Celebrating the Unpopular Arts

Page To Screen: A Man Called Ove

Everlasting love and romance can seem such a fantasy. Especially within the movies and books showcasing scandalous affairs and love struck tragedies. As much fun it is to imagine such passionate adventures, it takes a story like A Man Called Ove, by Fredik Backman,  to simply say love and romance is here you ninnies so shut your slobberin’ yappin’ mouth and get some work done.

In a small, gated community in Europe, one of the most cantankerous old misers, named Ove, holds guard over the community. He makes sure no cars are parked longer than the allotted time, the cans are properly sorted, and everyone follows the rules. He is not the most well-loved citizen in the community so everyone steers clear. Which suits Ove fine because he doesn’t plan to stay on this earth very long. Except his well laid plans to take his own are thwarted as one new family moves in and just causes utter chaos. Deeming it more important for common sense and rules to be followed, Ove is forced to confront the strange, the unpredictable, and the amazing.

There is darn good reason this book has been floating among the book club selections across the world. This story, despite its strange beginning, is a tale of pure love. Love from your partner, your friends, allies, and even a scrappy little cat. The book is a well-mixed bag of wry humor, chivalry, kindness, cats, and antics. A surprising number of antics given how small the community is. Even just as important as the love and romance is the over all lesson to follow your passion and do what is right. Ove was a fantastic champion of that.  He cares a lot, even when he was grumbling and yelling curses at people.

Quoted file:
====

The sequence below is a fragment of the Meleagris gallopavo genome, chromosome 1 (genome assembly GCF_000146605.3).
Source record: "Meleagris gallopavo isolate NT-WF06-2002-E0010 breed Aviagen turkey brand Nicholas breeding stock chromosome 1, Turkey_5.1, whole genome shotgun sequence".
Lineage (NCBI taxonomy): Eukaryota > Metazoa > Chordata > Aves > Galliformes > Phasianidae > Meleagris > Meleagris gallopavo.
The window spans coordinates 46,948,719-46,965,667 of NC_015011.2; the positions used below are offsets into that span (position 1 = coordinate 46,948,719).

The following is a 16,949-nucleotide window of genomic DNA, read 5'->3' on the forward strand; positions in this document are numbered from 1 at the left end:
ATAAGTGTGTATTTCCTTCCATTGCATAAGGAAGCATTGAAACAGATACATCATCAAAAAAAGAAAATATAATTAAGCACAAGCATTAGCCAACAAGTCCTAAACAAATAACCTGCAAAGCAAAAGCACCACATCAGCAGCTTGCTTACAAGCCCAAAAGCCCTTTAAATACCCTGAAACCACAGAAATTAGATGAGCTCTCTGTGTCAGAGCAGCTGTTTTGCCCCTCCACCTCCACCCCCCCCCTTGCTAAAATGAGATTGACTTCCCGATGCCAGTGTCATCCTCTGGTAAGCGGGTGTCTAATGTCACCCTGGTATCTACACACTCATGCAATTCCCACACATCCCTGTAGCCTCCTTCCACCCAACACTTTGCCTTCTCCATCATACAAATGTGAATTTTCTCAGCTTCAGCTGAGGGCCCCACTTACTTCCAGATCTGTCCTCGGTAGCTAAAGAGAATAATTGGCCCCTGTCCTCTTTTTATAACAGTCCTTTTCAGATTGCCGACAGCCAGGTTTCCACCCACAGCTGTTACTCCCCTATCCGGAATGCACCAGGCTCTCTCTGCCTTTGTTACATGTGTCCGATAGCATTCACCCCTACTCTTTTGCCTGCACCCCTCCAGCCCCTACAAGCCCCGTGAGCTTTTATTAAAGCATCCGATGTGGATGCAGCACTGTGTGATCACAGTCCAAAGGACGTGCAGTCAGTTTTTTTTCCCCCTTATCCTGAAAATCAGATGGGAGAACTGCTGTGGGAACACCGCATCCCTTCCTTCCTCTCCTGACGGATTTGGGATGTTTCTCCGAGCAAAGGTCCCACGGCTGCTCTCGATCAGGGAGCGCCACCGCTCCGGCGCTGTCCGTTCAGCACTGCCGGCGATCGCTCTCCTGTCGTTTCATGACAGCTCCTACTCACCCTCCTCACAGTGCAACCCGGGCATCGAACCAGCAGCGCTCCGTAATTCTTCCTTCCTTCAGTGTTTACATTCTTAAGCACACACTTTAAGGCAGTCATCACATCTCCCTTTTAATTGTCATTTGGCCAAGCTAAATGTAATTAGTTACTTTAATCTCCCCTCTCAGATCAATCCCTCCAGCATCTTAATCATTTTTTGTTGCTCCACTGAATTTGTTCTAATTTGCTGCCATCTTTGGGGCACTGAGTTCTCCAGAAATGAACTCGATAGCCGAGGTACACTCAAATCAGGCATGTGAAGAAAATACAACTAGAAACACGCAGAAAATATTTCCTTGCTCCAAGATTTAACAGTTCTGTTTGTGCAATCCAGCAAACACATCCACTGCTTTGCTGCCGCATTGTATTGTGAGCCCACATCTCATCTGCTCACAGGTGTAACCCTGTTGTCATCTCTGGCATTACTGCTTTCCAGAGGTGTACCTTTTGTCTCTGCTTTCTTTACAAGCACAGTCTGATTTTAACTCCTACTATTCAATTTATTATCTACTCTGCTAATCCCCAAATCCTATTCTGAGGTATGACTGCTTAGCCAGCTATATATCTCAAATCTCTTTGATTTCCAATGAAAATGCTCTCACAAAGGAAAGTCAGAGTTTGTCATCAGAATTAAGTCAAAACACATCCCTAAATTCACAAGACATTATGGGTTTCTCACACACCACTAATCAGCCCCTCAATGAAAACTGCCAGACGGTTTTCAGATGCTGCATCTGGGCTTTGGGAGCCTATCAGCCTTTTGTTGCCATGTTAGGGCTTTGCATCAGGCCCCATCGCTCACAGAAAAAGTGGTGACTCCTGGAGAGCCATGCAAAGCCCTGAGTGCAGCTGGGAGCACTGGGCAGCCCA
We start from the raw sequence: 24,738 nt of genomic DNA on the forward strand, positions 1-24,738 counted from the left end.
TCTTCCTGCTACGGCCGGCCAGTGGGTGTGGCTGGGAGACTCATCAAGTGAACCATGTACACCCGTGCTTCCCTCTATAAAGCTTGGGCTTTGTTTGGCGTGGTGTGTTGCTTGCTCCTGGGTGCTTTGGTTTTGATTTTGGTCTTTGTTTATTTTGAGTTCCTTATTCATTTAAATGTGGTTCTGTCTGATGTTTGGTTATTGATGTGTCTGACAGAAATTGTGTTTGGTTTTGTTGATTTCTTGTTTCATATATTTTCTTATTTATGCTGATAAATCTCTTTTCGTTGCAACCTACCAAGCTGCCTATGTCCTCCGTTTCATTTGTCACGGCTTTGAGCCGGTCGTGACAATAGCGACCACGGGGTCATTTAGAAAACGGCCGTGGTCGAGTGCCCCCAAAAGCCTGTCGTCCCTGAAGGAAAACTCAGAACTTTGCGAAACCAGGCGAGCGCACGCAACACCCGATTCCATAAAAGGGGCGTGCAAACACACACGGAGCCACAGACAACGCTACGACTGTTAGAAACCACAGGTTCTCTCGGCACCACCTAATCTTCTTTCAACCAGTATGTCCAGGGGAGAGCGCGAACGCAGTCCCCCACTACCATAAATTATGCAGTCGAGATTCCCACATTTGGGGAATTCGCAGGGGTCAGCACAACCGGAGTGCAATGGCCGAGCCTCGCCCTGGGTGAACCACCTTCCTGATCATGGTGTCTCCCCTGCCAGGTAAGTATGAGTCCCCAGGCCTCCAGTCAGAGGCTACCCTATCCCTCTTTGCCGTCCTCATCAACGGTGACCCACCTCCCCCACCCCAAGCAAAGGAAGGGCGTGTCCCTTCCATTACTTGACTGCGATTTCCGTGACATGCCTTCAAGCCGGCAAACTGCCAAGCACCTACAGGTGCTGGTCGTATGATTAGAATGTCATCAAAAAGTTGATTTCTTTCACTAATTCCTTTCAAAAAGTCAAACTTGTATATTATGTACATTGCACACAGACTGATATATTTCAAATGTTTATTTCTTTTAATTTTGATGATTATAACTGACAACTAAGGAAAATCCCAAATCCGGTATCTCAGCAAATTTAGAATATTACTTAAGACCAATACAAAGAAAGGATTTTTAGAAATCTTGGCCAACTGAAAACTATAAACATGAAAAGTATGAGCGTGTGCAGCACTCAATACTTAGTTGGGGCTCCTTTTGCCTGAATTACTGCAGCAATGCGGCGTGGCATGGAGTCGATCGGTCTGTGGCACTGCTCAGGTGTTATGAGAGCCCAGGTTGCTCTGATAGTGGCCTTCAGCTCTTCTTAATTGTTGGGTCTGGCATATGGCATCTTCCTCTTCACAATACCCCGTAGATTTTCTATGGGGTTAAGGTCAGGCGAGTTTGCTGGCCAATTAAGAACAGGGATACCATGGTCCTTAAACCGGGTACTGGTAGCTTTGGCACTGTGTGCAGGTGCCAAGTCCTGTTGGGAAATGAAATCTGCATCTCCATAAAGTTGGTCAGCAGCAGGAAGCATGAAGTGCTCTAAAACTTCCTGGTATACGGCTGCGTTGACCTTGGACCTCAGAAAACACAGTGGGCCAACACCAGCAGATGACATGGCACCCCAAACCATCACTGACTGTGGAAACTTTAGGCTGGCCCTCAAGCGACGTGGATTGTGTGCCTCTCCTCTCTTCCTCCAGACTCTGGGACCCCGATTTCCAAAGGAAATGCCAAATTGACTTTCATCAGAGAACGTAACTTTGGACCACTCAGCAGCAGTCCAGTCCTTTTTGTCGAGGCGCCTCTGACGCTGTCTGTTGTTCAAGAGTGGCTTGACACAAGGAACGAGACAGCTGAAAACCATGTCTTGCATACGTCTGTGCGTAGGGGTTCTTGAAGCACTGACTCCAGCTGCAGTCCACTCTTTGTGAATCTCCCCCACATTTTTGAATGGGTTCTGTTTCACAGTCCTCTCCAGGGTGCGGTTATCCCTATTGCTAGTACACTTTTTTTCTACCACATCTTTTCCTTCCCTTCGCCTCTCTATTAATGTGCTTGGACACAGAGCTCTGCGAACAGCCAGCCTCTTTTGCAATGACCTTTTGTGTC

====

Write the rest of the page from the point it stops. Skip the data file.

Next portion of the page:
By far is Ove the hero that everyone first imagines but he is the hero that we should all look for. His grumpiness thinly masks a person brimming with compassion and the need to protect those around him.  Whether or not they are strangers or drive him absolutely bonkers. He is quite simply, the most refreshing romantic lead I have ever read.

It was no wonder that this romantic gem was adapted to the movie. Of course, as with any adaptation there were some changes. The changes were pretty mild and the movie did keep the major plots. The movie did hit all of the key scenes and I appropriately bawled my eyes out at the right moments.

What the movie did not translate very well was depth of love and conviction has for his family and those around him. The movie adaptation completely lacked the rich romance of it all. Then again that is not surprising. The power of the book is that the reader is able to see the beautiful mind that is Ove though words not of his own. If it was up to the character, there would be no book as we should mind our own business. As it were, the author is able to use poetic descriptions to capture a small fraction of Ove’s essence.

Most definitely read the book first. Watching the movie first without realizing the story would leave a more quaint but forgettable impression. Either way that is chosen, “ A Man Called Ove” must be experienced, either by words or film.

One comment

  1. Edo Bosnar

    Oh, man. This is like reading one of Hatcher’s columns. Now there is both a book I need to read and a movie to see. Thanks for the nice write-up, Toni, and the recommendations…

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